Objective To study prepregnancy serum lipid levels and the association with the number of children.
Design Prospective, population-based cohort.
Setting Linked data from the Cohort of Norway and the Medical Birth Registry of Norway.
Participants 2645 women giving birth to their first child during 1994–2003 (488 one-child mothers and 2157 women with ≥2 births) and 1677 nulliparous women.
Main outcome measures ORs for no and one lifetime pregnancy (relative to ≥2 pregnancies) obtained by multinomial logistic regression, adjusted for age at examination, education, body mass index (BMI), smoking, time since last meal and oral contraceptive use.
Results Assessed in quintiles, higher prepregnant triglyceride (TG) and TG to high-density lipoprotein (TG:HDL-c) ratio levels were associated with increased risk of one lifetime pregnancy compared with having ≥2 children. Compared with the highest quintile, women in the lowest quintile of HDL cholesterol levels had an increased risk of one lifetime pregnancy (OR 1.7, 95% CI 1.2 to 2.4), as were women with the highest low-density lipoprotein (LDL) cholesterol, TG and TG:HDL-c ratio quintiles (compared with the lowest) (OR 1.2, 95% CI 0.8 to 1.7; OR 2.2, 95% CI 1.5 to 3.2; and OR 2.2, 95% CI 1.5 to 3.2, respectively). Similar effects were found in women with BMI≥25 and the highest LDL and total cholesterol levels in risk of lifetime nulliparity.
Conclusion Women with unfavourable prepregnant lipid profile had higher risk of having no or only one child. These findings substantiate an association between prepregnant serum lipid levels and number of children. Previously observed associations between low parity and increased cardiovascular mortality may in part be due to pre-existing cardiovascular disease lipid risk factors.
- pre-pregnant lipid levels
- TG/HDL ratio
- maternal health
- female fertility
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Strengths and limitations of this study
This is a large population-based study with data collected before pregnancy.
Linkage with the Medical Birth Registry of Norway provided complete registration of total reproduction.
Limitations include lack of data on family planning, dietary intake, duration of oral contraceptive use, APOE genotype, low-grade inflammation and thyroid status.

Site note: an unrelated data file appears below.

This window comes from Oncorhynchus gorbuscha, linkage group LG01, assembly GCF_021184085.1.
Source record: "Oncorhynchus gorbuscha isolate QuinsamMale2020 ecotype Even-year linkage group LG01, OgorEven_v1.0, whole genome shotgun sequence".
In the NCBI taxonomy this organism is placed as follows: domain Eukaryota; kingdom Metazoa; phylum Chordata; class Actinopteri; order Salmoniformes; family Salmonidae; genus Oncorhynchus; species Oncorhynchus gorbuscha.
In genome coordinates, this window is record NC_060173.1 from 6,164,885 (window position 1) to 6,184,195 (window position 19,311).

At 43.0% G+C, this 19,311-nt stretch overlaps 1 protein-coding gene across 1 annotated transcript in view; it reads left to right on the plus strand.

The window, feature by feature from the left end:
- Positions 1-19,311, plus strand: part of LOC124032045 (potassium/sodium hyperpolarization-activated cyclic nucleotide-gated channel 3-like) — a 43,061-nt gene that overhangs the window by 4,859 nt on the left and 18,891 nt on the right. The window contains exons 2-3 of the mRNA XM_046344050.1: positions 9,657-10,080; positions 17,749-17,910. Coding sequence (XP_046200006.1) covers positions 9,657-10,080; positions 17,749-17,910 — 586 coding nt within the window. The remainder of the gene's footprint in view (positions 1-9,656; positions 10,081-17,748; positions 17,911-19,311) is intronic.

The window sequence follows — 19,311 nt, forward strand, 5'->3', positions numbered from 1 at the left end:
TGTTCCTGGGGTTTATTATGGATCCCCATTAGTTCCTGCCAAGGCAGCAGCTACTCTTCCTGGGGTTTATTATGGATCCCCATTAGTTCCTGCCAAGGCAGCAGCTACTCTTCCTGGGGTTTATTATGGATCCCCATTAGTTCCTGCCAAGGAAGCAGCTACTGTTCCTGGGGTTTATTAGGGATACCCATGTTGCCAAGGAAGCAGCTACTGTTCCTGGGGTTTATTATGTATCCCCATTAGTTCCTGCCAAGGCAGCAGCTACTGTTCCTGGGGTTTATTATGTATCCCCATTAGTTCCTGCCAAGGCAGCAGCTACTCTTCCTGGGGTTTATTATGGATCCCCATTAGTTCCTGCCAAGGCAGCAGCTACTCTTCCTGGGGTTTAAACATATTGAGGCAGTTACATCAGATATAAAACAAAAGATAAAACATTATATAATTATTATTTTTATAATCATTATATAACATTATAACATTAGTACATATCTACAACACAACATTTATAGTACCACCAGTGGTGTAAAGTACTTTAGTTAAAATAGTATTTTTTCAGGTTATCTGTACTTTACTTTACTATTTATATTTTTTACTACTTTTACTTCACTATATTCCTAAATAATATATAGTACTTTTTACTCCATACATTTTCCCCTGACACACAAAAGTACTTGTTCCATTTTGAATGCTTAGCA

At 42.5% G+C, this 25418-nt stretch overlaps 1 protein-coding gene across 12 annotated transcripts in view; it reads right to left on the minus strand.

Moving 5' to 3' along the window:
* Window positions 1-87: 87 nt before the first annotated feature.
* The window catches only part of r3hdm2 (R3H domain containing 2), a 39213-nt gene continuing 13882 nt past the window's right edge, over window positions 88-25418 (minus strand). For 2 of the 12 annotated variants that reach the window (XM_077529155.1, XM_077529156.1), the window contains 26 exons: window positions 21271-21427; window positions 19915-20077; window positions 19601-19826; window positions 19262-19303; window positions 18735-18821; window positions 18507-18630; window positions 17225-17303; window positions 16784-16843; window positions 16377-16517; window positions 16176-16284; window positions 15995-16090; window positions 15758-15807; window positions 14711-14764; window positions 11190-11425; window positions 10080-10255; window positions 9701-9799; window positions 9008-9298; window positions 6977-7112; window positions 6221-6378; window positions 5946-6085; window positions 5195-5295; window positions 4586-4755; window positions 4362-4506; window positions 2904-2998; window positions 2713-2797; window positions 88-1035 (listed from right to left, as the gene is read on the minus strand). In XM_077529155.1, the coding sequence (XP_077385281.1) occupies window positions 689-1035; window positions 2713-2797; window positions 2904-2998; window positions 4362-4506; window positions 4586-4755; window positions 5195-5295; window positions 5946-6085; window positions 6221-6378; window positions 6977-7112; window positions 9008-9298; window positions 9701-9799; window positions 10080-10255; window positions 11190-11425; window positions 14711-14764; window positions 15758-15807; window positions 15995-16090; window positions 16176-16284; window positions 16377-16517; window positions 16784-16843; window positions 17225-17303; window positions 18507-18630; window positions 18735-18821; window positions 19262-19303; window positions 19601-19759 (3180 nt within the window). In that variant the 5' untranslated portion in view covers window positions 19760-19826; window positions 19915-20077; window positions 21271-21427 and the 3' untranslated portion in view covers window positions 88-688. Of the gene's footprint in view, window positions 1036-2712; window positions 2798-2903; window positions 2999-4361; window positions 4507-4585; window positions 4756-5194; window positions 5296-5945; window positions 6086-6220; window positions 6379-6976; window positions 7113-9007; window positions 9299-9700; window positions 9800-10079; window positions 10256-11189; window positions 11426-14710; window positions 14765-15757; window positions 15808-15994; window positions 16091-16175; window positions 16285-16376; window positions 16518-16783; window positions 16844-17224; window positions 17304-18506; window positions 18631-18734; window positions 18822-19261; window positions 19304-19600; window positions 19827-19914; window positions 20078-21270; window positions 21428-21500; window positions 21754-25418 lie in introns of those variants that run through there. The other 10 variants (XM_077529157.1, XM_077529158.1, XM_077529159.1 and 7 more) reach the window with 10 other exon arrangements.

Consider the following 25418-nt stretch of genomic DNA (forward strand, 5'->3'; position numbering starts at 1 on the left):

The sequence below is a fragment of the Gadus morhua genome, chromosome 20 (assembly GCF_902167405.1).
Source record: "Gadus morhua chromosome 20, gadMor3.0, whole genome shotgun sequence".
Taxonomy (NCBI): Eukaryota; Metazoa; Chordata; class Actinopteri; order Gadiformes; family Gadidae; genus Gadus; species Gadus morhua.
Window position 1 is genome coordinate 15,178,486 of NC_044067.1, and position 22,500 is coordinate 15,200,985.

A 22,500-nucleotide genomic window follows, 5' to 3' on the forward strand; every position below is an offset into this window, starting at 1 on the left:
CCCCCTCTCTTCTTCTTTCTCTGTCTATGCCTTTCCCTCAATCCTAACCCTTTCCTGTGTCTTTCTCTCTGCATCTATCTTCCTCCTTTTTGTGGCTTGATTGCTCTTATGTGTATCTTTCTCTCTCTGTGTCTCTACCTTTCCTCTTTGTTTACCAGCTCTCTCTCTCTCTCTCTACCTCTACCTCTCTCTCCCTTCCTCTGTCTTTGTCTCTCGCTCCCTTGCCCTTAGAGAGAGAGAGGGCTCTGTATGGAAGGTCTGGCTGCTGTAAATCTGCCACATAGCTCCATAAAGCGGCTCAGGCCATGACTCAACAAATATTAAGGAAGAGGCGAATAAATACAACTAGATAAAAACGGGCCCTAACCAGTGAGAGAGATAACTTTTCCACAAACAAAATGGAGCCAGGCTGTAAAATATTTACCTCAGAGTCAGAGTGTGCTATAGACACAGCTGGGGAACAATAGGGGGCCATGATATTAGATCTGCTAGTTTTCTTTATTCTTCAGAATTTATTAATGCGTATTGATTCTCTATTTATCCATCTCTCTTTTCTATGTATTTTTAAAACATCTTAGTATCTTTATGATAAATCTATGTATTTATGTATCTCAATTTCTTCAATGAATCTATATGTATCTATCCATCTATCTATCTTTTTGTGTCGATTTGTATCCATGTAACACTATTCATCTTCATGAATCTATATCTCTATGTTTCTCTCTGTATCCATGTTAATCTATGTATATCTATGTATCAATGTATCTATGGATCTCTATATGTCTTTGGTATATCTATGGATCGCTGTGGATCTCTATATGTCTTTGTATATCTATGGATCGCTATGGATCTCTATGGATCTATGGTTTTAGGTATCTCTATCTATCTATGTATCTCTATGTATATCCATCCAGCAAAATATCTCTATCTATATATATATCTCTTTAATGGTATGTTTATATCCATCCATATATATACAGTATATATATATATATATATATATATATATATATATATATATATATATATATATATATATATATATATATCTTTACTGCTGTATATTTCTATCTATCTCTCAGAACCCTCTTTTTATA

Non-fasting lipid measurements were used; however, adjustments in our analyses for time since last meal did not change the results.
Cardiovascular disease (CVD) is an important public health problem and remains the number one cause of death in women.1 Reproductive history is important in evaluating health risks in women, as pregnancy may unmask a woman’s predisposition for CVD.1 Several studies have reported increased CVD mortality among women with no or only one lifetime pregnancy.2–4 Efforts to elucidate the association between the number of children and the risk of female CVD have been inconclusive.1 3 Proposed explanations are lifestyle risk factors associated with childrearing,5 sex hormone fluctuations, protective effect of future pregnancies,3 lifestyle factors prior to conception such as elevated blood pressure and obesity,6 as well as metabolic irregularities triggered by gestation.1 Detection of high-density lipoprotein (HDL) cholesterol and apolipoprotein B (ApoB) in follicular fluid from oocytes7 8 suggests a relation between lipids and female reproductive function. More recent studies have reported associations between lipids and fertility in both sexes.9 Low parity (as a feature of subfecundity) and cardiovascular events may share common pathophysiological mechanisms.10
While the role of serum lipids in cardiometabolic health is well established, showing low HDL and high triglycerides (TGs) to be strong predictors of CVD,11 their role in reproduction is uncertain. It is also uncertain whether women with no or one lifetime pregnancy have a higher CVD risk to begin with, or whether future pregnancies may reduce the CVD risk.
We pursued this question by exploring the extent to which prepregnant serum lipid levels of total, HDL and low-density lipoprotein (LDL) cholesterol, TG and TG:HDL-c ratio are associated with having no and one lifetime pregnancy.
Materials and methods
Study design and population
We used linked data from the Cohort of Norway (CONOR) and the Medical Birth Registry of Norway (MBRN). CONOR is a population-based collection of health data and blood samples provided by participants older than 20 years of age residing in several different regions in Norway during 1994–2003.12 Our subset included women with no children at the time of examination with standardised measurements of height, weight and non-fasting lipids levels. Lifestyle factors were obtained through an extensive questionnaire that collected self-reported information on smoking, oral contraceptive (OC) use, self-reported status on receipt of social security benefits, attained level of education and various lifestyle factors.12 Education in Norway consists of primary school (7 years), lower secondary school (3 years), upper secondary school (3 years) and higher education. The first 10 years are obligatory.